At the end of the Lê and beginning of the Nguyễn dynasty, aside from porcelain lamps of Bát Tràng, there were also wooden and iron lamps with decorations of flowers and animals. During this period, another type of “lamp” appeared. It was a candle made of special material without traditional oil. Viewers have a chance to look at a strange lamp, which is actually a candle-holder made of cracked enamel describing the legend of bamboo being transformed into dragon.

Oil lamps finally could survive nearly 2000 years. Until a Frenchman, Henry Oger, who came to Việt Nam at the beginning of the 20th century, carved the image of this lamp in his collection of wooden carvings.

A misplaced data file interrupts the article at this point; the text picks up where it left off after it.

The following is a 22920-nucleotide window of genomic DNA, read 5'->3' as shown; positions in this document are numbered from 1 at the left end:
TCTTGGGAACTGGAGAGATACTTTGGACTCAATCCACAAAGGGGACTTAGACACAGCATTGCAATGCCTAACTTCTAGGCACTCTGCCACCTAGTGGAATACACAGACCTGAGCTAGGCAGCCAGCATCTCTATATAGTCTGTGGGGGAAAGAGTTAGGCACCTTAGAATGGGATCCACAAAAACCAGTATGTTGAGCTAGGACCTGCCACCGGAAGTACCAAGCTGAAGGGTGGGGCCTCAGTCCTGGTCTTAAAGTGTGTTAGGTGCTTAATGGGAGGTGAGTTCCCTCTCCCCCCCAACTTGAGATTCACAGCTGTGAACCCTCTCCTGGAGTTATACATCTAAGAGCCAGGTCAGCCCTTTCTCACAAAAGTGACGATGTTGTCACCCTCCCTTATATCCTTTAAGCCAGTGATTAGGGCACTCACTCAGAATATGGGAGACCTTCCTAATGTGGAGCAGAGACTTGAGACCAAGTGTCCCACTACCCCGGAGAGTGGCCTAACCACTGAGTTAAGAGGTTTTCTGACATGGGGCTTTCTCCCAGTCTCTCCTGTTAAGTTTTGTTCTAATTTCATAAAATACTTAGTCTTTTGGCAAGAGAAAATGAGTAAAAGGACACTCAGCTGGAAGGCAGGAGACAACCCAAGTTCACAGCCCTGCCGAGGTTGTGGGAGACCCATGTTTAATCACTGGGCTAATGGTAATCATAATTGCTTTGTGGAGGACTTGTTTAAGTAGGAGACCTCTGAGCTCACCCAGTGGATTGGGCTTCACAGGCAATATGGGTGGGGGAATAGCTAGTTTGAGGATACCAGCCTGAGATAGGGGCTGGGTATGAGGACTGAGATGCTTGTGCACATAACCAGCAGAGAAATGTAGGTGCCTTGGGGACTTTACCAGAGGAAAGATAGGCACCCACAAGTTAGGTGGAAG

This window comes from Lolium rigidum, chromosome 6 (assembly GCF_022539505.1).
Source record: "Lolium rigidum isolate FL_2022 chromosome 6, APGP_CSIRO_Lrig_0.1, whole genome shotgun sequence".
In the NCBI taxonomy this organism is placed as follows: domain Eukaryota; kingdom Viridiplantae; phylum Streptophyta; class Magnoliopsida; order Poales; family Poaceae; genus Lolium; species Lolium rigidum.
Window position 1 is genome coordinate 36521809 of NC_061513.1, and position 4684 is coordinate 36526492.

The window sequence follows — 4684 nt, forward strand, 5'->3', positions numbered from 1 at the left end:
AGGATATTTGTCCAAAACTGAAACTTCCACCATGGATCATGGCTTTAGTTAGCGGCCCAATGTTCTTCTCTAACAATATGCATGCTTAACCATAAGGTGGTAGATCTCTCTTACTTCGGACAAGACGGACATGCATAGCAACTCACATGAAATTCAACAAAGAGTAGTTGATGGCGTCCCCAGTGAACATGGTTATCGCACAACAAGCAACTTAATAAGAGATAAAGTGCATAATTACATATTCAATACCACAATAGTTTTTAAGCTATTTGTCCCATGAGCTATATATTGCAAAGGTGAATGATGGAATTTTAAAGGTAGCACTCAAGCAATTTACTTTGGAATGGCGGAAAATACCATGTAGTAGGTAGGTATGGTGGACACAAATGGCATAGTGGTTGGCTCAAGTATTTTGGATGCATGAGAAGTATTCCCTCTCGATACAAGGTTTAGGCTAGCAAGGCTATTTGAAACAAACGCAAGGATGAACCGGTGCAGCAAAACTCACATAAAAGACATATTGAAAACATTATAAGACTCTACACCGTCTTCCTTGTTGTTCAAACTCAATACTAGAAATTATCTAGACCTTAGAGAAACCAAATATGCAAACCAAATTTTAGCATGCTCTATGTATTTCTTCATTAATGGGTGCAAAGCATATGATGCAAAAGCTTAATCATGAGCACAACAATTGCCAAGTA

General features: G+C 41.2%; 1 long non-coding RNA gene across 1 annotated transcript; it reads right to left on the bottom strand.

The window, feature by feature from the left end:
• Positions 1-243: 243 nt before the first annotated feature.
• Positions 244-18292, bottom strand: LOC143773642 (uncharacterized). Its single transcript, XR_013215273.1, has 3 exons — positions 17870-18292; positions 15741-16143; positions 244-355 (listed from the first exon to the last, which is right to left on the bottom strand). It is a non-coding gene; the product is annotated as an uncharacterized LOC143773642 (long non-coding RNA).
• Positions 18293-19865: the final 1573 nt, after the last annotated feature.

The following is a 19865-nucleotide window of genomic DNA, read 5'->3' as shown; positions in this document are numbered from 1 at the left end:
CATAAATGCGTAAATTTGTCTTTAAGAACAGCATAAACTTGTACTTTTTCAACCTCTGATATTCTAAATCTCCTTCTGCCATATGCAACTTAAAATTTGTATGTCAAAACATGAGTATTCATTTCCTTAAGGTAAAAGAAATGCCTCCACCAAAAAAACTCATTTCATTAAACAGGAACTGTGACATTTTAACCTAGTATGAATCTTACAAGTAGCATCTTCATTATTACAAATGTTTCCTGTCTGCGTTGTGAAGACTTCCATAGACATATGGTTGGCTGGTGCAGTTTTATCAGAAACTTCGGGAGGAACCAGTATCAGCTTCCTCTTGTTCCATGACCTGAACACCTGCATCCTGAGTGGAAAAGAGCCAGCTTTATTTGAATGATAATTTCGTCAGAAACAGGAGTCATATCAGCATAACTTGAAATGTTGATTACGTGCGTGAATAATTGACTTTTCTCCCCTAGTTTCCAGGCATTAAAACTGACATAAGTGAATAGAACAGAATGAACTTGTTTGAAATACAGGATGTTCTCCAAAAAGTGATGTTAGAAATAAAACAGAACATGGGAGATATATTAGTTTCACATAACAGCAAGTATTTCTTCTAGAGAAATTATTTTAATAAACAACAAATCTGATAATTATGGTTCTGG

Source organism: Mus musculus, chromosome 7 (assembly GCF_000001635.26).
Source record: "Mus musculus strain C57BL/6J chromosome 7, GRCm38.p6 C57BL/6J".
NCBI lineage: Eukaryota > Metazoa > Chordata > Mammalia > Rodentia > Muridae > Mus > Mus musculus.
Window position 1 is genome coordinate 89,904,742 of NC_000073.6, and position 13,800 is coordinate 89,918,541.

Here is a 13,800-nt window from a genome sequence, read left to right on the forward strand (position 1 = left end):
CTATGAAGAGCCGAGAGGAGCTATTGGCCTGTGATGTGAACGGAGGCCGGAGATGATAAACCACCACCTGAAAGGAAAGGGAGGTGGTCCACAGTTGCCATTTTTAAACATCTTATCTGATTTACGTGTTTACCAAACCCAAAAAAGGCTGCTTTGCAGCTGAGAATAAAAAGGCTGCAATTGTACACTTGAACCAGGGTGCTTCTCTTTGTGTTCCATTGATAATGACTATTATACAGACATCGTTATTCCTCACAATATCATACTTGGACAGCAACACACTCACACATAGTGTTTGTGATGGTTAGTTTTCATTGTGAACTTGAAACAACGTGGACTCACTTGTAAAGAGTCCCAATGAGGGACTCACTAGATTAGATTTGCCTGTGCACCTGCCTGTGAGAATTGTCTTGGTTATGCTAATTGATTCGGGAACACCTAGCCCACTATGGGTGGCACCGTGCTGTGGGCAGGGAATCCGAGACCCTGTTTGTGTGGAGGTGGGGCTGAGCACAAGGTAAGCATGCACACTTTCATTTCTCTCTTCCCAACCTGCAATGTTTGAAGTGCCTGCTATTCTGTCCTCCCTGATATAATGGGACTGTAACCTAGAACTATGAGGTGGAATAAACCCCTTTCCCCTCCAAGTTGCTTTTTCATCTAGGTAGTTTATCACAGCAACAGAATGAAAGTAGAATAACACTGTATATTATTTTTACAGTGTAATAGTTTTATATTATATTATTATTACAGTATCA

After oil lamps, Vietnamese people changed to petroleum lamps with chimneys to protect against the winds. These lamps used to be called “American” lamps without any specific reasons. Then came electricity.

By contemplating Vietnamese lamps, we can understand artistic characters that were created by ancient people. They are as beautiful and romantic as present fine arts. And it is said that ancient people wanted to include scenery, people and surrounding things into a lamp.


The display names “Vietnamese ancient lamps” taken place from February to May, 2013 at Vietnam National Museum of History, No 1, Tràng Tiền, Hoàn Kiếm, Hà Nội.


Text and photos: Prof. Assoc. Trịnh Sinh